In today’s age of remote work, leaders need to be mindful of the effects of social isolation. BetterUp can help you find inspiration to hone your leadership skills, learn how to improve workplace culture, and improve the social well-being of your team.
6 social isolation effects
If you’re worried about your mental health or mental illness, watch out for these symptoms. They could be signs of social isolation.
1. Depression and anxiety
People often experience depression and anxiety because of their isolation — or experience social isolation in depression or anxiety. These are distinct but related conditions. It can be hard to tell which is which, as they share some common traits.
Depressive symptoms include:
- Loss of interest in activities you used to enjoy
- Reduced appetite
- Trouble concentrating and remembering things
- Chronic feelings of sadness, emptiness, or hopelessness.
Feelings of anxiety often manifest through these symptoms:
- An overall feeling of restlessness
- Difficulty concentrating
- Easily fatigued
If you can't make it to a physical appointment, consider contacting telehealth for support.
2. Aggressive behavior
Lonely people often harbor deep frustration, which manifests through aggressive behavior.
They might snap more easily when they disagree with someone or become angry when they feel rejected. Oftentimes, this is because the person is unable to regulate their emotions.
Others might have a muted response to isolation. They become quiet and passive and don’t have the energy to leave their home or reach out to others.
4. Insomnia or light sleep
Even if they feel exhausted, truly lonely people may have trouble sleeping at night.
5. Memory loss
Older people who are isolated have an increased risk of dementia. Caregivers need to be mindful of this, especially as the coronavirus keeps people home.
6. Poor self-care
Socially isolated people are often less inclined to clean their homes. They may also eat poorly, not bathe regularly, and engage in substance use.
6 ways to fight social isolation
Loneliness can be debilitating. But there are small things you can do to pull yourself out of social isolation.
1. Use the 15-minute rule
Spend at least 15 minutes per day talking to a friend or family member. This can be by phone, video chat, gaming, or face-to-face conversation. That small interaction can make a difference in how you feel.
2. Focus on the person you’re talking to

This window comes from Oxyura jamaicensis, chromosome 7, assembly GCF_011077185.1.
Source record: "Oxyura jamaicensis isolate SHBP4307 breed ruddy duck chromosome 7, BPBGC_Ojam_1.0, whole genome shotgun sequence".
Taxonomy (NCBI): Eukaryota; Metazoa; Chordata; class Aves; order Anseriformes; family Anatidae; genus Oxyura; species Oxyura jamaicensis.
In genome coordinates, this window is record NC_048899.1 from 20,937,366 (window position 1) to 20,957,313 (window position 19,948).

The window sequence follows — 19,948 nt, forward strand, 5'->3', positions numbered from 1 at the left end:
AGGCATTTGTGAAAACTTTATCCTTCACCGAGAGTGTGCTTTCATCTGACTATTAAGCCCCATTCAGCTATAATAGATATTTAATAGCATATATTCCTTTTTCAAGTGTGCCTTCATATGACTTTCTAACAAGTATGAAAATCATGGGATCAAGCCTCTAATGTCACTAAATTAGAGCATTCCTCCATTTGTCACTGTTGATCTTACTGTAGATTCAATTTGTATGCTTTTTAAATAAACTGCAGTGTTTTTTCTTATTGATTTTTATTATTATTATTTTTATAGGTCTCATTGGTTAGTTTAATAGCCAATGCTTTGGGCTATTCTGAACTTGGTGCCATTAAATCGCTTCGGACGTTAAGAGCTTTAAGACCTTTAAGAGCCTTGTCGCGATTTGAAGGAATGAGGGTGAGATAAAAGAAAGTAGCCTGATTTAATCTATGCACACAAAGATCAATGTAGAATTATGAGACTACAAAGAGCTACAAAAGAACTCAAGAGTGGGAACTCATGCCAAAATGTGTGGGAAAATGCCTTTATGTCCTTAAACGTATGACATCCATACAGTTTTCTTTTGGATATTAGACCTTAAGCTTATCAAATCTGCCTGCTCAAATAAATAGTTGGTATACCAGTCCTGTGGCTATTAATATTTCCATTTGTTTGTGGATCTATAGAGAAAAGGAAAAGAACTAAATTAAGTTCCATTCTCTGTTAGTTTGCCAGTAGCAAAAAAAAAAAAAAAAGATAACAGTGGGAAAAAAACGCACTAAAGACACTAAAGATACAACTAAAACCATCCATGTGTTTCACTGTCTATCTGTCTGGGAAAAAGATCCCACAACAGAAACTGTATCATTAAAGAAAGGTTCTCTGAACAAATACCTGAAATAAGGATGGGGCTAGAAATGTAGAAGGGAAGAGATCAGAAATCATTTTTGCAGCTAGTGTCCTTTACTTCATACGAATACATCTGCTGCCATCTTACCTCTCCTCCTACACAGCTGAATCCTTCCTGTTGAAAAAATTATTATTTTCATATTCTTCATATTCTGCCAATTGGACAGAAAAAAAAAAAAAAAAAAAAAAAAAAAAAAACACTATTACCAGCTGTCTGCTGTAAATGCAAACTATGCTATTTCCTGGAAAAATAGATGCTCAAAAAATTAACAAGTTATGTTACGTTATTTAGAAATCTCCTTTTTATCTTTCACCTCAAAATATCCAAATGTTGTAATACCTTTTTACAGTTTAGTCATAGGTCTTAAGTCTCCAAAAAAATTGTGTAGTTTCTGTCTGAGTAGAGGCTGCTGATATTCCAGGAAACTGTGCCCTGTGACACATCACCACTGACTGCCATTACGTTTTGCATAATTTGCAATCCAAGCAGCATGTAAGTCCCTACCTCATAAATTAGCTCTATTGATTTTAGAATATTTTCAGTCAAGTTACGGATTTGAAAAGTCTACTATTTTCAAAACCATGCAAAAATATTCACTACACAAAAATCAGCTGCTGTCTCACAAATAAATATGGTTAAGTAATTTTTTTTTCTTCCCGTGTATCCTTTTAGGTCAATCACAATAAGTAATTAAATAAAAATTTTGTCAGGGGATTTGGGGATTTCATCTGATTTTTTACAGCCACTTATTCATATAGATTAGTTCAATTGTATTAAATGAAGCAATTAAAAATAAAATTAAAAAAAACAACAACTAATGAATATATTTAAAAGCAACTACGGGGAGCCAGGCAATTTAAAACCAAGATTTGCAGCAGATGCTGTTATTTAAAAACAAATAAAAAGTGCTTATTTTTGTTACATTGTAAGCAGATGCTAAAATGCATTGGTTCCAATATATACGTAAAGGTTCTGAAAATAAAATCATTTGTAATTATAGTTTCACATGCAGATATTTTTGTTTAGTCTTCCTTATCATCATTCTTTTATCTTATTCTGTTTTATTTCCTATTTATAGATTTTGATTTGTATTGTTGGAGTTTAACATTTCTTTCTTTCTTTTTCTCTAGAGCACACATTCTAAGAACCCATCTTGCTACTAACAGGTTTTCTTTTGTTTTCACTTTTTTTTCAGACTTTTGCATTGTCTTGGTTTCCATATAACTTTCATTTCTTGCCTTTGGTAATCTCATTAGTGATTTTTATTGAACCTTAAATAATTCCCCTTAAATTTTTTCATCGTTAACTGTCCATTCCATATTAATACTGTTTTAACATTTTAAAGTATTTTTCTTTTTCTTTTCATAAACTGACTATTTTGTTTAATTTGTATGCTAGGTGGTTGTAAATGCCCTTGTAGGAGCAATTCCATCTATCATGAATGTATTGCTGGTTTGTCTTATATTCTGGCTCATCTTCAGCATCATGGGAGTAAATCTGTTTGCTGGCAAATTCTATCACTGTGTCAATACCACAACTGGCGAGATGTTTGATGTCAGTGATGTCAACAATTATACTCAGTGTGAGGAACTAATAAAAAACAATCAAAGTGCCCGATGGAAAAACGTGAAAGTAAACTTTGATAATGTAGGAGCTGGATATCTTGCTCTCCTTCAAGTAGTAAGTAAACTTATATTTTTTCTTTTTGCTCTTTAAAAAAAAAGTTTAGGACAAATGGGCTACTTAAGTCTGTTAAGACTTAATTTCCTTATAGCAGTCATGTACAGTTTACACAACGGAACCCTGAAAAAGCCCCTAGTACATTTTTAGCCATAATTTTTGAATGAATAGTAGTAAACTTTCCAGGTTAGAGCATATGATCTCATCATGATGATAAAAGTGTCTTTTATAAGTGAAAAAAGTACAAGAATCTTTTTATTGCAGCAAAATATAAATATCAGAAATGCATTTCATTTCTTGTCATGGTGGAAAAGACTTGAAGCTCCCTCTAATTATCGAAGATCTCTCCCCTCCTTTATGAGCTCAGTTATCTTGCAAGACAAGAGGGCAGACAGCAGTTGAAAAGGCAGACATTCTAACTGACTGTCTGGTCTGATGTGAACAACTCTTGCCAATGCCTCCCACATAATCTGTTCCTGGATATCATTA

When you are talking to someone, limit your distractions. Avoid scrolling through social media. This will improve the quality of your interaction, which improves your mood.
3. Help people
The science behind doing good tells us that it’s not only good for others, it’s good for you, too. Find ways to be of service. Bring a neighbor some food, or check in on a friend’s mental health.
4. Accept help from others
Life is overwhelming on the best of days, and it’s even worse when you feel alone. Accepting help from others could be the social support you need.
Even the smallest amount of physical activity can boost your mental health — even better if you can do it outside. The world is less isolating when you’re out moving in it.
6. Talk to a professional
There’s no shame in consulting a therapist. If you have intense feelings of loneliness, depression, or anxiety, a mental health expert can help you find your way back out.
Digging yourself out
Socially isolated and depressed people often stay in that depressive state. This isn’t because they’re lazy, but instead because their brain tricked them into thinking it’s not worth it. These social isolation symptoms are normal, and they’re compatible.
We’re here to help you build a mental fitness plan to leave you better equipped to handle life’s highs and lows. And it takes courage to know when you need professional help. If you’re living with depression or experiencing increased symptoms, talk to your doctor or mental health professional.
If you’re ready to start designing your mental fitness plan, BetterUp can help. Our experts will use a human-centered approach to help you overcome life’s many obstacles. Together, we can set you on a path toward growth and healing.
Vice President of Alliance Solutions